Scientific name...........Carcharhinus Brevipinna
Other common names.........Blacktipped shark, Longnose gray shark,
Great blacktipped shark.
The Spinner shark is a large, shark with a slender body, long,
pointed snout and small eyes. It is named for its agile and fast
swimming behaviours such as leaping and spinning displayed during
feeding. The Spinner shark gets confused with the
because of common physical characteristics. The most obvious
difference is the position of the first dorsal fin which is closer
to the anterior part of the body in Spinner sharks, and is located
behind the pectoral fins, where as the first dorsal fin of the
Blacktip is closer to the midsection of the body. In the Spinner
shark the first dorsal fin is slightly curved and has a short rear
tip. The second dordal fin, also with a short rear tip. The Spinner
shark does not have an interdorsal ridge. The narrow, curved
pectoral fins have pointed or rounded tips, and the slender caudal
fin has a narrow rounded tip.
Spinner sharks can reach a maximum length of 9.8 feet, weighting up
to 198 pounds. Although the average size of these sharks are
approximately 6.4 feet, weighting about 123 pounds.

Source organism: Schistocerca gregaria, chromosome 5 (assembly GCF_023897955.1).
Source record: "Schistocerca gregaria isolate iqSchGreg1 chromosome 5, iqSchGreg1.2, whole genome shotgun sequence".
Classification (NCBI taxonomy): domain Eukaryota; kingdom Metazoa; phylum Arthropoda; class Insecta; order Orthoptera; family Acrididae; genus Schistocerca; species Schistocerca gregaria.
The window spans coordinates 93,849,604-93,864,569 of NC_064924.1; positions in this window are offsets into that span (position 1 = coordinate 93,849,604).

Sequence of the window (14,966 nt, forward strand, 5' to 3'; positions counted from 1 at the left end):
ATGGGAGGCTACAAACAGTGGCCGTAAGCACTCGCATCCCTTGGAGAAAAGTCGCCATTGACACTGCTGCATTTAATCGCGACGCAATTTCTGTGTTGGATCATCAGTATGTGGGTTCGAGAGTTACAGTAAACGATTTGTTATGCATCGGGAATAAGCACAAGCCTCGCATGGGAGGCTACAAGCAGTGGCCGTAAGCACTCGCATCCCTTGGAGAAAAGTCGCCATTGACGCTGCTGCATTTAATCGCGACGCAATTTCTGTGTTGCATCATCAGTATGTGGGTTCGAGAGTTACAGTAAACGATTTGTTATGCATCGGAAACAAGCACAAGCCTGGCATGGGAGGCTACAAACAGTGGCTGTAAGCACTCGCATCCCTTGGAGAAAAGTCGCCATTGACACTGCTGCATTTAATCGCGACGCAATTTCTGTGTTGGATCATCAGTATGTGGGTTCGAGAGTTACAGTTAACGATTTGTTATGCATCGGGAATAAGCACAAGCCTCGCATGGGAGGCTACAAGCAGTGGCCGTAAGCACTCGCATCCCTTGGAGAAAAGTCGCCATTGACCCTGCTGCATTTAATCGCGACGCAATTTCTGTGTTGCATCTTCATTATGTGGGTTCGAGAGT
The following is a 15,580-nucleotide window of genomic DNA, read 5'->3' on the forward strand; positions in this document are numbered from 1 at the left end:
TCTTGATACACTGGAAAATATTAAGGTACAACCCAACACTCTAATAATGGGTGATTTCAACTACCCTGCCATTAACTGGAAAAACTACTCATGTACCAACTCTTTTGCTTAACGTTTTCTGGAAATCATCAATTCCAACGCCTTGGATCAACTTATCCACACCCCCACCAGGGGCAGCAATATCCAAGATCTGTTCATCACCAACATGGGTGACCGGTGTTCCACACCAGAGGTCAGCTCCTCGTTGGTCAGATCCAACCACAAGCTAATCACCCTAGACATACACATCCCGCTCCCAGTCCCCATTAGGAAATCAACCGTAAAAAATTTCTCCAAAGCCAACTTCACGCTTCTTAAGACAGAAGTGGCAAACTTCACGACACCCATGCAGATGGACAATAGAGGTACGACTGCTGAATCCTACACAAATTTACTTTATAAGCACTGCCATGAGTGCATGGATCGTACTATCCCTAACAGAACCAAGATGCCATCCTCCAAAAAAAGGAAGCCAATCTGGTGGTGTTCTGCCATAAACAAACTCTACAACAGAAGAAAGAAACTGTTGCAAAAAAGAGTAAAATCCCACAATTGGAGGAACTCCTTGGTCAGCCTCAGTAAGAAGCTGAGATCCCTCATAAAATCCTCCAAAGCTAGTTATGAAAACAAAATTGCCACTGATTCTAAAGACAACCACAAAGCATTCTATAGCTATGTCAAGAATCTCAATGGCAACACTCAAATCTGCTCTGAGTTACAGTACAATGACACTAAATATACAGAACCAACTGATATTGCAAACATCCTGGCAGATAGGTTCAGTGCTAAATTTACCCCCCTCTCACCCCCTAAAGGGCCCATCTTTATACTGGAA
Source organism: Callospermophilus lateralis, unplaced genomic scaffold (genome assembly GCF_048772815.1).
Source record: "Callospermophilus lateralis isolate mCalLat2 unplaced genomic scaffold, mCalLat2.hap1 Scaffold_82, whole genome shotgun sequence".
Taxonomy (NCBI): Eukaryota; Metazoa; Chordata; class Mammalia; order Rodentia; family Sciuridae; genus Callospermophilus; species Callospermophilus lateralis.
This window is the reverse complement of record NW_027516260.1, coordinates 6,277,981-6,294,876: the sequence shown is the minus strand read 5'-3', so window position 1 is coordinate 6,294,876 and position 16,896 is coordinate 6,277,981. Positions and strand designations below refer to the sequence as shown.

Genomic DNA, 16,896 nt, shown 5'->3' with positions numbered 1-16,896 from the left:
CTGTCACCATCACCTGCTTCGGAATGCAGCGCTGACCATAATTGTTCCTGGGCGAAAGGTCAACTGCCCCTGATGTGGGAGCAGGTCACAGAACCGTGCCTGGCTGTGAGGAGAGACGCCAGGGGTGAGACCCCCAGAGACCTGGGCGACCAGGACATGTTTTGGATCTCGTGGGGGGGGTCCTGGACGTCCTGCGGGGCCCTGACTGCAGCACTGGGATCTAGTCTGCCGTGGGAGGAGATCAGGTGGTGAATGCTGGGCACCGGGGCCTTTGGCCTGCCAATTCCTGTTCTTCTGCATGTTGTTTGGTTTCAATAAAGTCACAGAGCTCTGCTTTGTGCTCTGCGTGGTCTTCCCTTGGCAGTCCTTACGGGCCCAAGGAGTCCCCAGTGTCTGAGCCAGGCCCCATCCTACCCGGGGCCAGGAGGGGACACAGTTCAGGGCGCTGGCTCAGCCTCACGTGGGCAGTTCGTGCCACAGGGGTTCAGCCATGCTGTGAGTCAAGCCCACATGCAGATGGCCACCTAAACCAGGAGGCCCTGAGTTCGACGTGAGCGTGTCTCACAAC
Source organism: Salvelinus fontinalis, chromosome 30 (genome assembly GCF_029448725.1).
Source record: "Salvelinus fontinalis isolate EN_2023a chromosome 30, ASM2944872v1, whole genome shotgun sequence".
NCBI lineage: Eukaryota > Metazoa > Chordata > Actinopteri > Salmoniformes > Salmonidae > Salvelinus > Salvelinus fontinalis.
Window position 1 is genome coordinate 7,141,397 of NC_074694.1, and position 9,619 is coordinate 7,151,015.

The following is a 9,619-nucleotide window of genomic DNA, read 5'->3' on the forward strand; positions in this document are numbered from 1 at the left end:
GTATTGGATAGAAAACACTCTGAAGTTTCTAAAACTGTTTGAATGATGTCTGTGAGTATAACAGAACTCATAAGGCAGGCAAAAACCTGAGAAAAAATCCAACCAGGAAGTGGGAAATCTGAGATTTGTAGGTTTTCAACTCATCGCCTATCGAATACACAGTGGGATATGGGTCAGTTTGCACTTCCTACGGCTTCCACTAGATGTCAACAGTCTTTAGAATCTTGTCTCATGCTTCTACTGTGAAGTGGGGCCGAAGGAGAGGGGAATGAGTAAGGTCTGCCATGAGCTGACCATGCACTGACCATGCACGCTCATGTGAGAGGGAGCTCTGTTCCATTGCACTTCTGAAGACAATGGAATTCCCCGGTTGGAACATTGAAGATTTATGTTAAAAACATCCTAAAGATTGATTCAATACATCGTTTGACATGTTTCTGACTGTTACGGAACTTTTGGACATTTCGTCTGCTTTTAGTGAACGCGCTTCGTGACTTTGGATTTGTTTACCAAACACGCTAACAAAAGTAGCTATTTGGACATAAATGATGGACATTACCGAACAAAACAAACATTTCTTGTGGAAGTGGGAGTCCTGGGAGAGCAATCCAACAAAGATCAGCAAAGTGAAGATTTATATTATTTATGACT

The Spinner shark has 15 to 16 narrow, triangular teeth in the upper
and lower jaw. The edge of the lower jaw has a distinct notch, and
the teeth of the lower jaw are more slender. The tips of the teeth
are not recurved forward, but slightly oblique.
They are a gray to bronze in color on the dorsal, fading to a white
on the ventral, with a faint white band on the sides. The second
dorsal, anal and pectoral fins, as well as the lower lobe of the
caudal fin have black or dark gray tips in large juveniles and
adults. The pelvic, first dorsal and dorsal caudal lobe may also
have black tips, but not always. The fins are unmarked in young
The spinner shark feeds primarily on pelagic fishes including
pounders, sardines, herrings, anchovies, sea catfish, stingrays,
squid, and octopus. The spinner sharks feeds by rapidly swimming
through schools of fish, spinning and leaping while snapping its
This is an active schooling shark. Vertical feeding runs through
fish schools end with a spinning leap out of the water. Highly
migratory in Gulf of Mexico ( and possibly elsewhere ). They move
inshore in spring-summer to feed and breed, possibly south and into
deeper water in winter. Some segregation by age and sex, young
prefer lower water temperatures.
World-wide in tropical seas. Coastal-pelagic on continental and
insular shelves, common close inshore from ( 0 to 326 feet ) from
the surface to the bottom.
Spinner sharks are viviparous, yolk-sac placenta, giving birth to 3
to 15 pups per litter ( increasing with female size ) born every
other year. After birth pups move shallow waters for protection from
The spinner shark is not dangerous to humans unless provoked.
Common, but inshore distribution vulnerable to fishing pressure and